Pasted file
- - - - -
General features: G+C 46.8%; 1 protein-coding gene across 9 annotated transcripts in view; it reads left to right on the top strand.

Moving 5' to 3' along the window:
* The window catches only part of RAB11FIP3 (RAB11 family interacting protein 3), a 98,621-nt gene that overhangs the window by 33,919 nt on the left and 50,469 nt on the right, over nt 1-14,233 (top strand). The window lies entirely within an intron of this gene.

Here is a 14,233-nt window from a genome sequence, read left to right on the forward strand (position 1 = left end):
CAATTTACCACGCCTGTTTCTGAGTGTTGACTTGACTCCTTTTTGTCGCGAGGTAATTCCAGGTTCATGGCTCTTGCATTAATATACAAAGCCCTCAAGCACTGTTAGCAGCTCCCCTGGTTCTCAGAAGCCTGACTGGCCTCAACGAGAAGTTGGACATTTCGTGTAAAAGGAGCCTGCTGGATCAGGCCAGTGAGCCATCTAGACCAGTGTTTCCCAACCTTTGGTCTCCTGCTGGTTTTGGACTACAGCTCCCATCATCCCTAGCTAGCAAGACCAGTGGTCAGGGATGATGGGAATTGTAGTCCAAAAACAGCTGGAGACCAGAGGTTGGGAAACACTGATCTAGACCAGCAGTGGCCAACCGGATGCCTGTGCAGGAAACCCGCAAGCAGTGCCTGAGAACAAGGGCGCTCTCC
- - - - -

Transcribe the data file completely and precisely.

General features: G+C 46.8%; 1 protein-coding gene across 9 annotated transcripts in view; it reads left to right on the top strand.

Moving 5' to 3' along the window:
* The window catches only part of RAB11FIP3 (RAB11 family interacting protein 3), a 98,621-nt gene that overhangs the window by 33,919 nt on the left and 50,469 nt on the right, over nt 1-14,233 (top strand). The window lies entirely within an intron of this gene.

Here is a 14,233-nt window from a genome sequence, read left to right on the forward strand (position 1 = left end):
CAATTTACCACGCCTGTTTCTGAGTGTTGACTTGACTCCTTTTTGTCGCGAGGTAATTCCAGGTTCATGGCTCTTGCATTAATATACAAAGCCCTCAAGCACTGTTAGCAGCTCCCCTGGTTCTCAGAAGCCTGACTGGCCTCAACGAGAAGTTGGACATTTCGTGTAAAAGGAGCCTGCTGGATCAGGCCAGTGAGCCATCTAGACCAGTGTTTCCCAACCTTTGGTCTCCTGCTGGTTTTGGACTACAGCTCCCATCATCCCTAGCTAGCAAGACCAGTGGTCAGGGATGATGGGAATTGTAGTCCAAAAACAGCTGGAGACCAGAGGTTGGGAAACACTGATCTAGACCAGCAGTGGCCAACCGGATGCCTGTGCAGGAAACCCGCAAGCAGTGCCTGAGAACAAGGGCGCTCTCC